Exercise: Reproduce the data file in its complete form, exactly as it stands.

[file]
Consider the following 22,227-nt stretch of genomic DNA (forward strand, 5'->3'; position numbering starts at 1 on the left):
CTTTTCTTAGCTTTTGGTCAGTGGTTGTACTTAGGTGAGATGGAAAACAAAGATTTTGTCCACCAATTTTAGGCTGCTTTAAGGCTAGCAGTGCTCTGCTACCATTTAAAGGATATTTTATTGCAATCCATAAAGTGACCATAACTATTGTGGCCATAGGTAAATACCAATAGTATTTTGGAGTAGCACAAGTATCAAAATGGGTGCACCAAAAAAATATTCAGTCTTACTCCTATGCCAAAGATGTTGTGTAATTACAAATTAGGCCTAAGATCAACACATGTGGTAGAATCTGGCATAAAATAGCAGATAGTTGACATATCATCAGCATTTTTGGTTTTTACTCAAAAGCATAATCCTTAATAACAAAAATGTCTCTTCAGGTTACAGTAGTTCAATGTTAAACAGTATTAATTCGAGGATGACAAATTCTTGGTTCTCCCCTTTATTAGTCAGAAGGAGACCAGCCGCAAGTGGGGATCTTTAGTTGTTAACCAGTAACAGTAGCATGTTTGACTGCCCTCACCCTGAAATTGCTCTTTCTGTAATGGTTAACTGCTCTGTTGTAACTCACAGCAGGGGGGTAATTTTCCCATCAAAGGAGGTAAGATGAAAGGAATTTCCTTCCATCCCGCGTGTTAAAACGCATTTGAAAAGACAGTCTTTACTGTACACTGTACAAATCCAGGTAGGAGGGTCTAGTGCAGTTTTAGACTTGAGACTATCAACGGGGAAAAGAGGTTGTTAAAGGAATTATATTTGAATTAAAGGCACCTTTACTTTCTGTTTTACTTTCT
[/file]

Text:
Consider the following 22,227-nt stretch of genomic DNA (forward strand, 5'->3'; position numbering starts at 1 on the left):
CTTTTCTTAGCTTTTGGTCAGTGGTTGTACTTAGGTGAGATGGAAAACAAAGATTTTGTCCACCAATTTTAGGCTGCTTTAAGGCTAGCAGTGCTCTGCTACCATTTAAAGGATATTTTATTGCAATCCATAAAGTGACCATAACTATTGTGGCCATAGGTAAATACCAATAGTATTTTGGAGTAGCACAAGTATCAAAATGGGTGCACCAAAAAAATATTCAGTCTTACTCCTATGCCAAAGATGTTGTGTAATTACAAATTAGGCCTAAGATCAACACATGTGGTAGAATCTGGCATAAAATAGCAGATAGTTGACATATCATCAGCATTTTTGGTTTTTACTCAAAAGCATAATCCTTAATAACAAAAATGTCTCTTCAGGTTACAGTAGTTCAATGTTAAACAGTATTAATTCGAGGATGACAAATTCTTGGTTCTCCCCTTTATTAGTCAGAAGGAGACCAGCCGCAAGTGGGGATCTTTAGTTGTTAACCAGTAACAGTAGCATGTTTGACTGCCCTCACCCTGAAATTGCTCTTTCTGTAATGGTTAACTGCTCTGTTGTAACTCACAGCAGGGGGGTAATTTTCCCATCAAAGGAGGTAAGATGAAAGGAATTTCCTTCCATCCCGCGTGTTAAAACGCATTTGAAAAGACAGTCTTTACTGTACACTGTACAAATCCAGGTAGGAGGGTCTAGTGCAGTTTTAGACTTGAGACTATCAACGGGGAAAAGAGGTTGTTAAAGGAATTATATTTGAATTAAAGGCACCTTTACTTTCTGTTTTACTTTCT